Pages

Thursday, May 28, 2020

Video: How to identify amanita vernicoccora

Lots of mushroom hunters see this treat and pass right on by out of concerns it might be a destroying angel or death cap, which can kill you. Not me and Hank - we love these things! In this video, Hank points out the six traits that confirm this mushroom is an eater.



© Holly A. Heyser 2020

Saturday, December 21, 2019

Op-ed: Ammunition background check disaster in California

When the California Legislature enacted an ammunition background check law in 2016, they said it would be convenient and easy for law-abiding gun owners to go through the check.

The state had three years to develop the regulations for carrying out background checks.

So what happened? The state finalized the regs literally the week before the law went into effect last summer, and did such a bad job on them that literally tens of thousands of ammo purchases by law-abiding gun owners have been rejected.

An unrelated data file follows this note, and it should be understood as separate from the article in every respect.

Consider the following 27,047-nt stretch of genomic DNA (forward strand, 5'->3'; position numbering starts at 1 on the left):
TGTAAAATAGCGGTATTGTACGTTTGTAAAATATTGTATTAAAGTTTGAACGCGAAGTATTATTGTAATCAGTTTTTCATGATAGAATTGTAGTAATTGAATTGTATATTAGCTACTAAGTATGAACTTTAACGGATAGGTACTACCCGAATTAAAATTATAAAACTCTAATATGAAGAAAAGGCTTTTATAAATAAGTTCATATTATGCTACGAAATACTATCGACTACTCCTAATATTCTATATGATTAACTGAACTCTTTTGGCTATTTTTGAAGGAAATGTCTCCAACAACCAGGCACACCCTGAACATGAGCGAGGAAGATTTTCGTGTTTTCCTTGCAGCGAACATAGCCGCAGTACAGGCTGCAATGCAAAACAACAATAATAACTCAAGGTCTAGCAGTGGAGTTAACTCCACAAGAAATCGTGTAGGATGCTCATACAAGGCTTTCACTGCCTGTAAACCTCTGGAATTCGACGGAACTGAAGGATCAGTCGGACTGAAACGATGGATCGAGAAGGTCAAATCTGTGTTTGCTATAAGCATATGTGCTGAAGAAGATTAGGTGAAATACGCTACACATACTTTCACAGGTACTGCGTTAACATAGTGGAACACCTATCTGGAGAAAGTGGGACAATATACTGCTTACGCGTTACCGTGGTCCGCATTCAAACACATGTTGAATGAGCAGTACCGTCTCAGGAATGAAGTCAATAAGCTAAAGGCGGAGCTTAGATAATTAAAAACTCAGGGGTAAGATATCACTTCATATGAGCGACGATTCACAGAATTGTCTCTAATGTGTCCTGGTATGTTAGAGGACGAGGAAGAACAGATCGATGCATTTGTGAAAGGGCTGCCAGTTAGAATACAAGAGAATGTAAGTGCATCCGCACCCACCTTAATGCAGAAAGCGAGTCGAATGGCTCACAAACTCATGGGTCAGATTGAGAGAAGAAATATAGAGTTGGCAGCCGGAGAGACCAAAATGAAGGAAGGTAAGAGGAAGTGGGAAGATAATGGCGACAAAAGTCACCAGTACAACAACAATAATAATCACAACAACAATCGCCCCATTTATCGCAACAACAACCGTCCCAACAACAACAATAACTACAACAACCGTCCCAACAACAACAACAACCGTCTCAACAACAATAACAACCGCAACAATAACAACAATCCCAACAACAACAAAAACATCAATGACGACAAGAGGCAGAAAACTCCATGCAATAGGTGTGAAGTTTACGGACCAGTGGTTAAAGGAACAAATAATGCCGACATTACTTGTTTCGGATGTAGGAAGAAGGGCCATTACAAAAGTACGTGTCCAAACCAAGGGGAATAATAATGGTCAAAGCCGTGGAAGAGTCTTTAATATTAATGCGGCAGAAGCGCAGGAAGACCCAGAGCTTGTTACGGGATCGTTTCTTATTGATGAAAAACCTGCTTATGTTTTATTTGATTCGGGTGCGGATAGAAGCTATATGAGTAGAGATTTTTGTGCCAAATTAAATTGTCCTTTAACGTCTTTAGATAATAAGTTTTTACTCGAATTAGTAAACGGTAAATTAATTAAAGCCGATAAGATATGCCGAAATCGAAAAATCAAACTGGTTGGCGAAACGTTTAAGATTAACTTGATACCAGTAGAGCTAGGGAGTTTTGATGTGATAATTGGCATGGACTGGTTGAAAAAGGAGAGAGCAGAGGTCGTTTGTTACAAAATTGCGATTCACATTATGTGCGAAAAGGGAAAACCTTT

Click here to read what I've got to say about that.

© Holly A. Heyser 2019

Wednesday, July 5, 2017

Video series: Hanksperiments

My house is littered with the unusual: A truly impressive accumulation of Hank's odd projects in various states of progress. Or maybe these things are just detritus that he left on our beleaguered kitchen table instead of tossing them. Sometimes they're both.

Really, it's too ridiculous not to share, so I've created a video series called "Hanksperiments." You can see the entire playlist here, and a recent one below. Enjoy!


© Holly A. Heyser 2017

Monday, May 8, 2017

Video: Hanksperiments, Episode 1 - Wanna see anchovies fly?

When your boyfriend makes a living pushing the boundaries of what normal people do with wild food, you end up with a LOT of weird stuff going on around the house. This is what happened when he came home from a halibut fishing trip this weekend with more bait than halibut.

Welcome to my world!


© Holly A. Heyser 2017

Monday, March 20, 2017

Videos: Benelli Super Black Eagle 3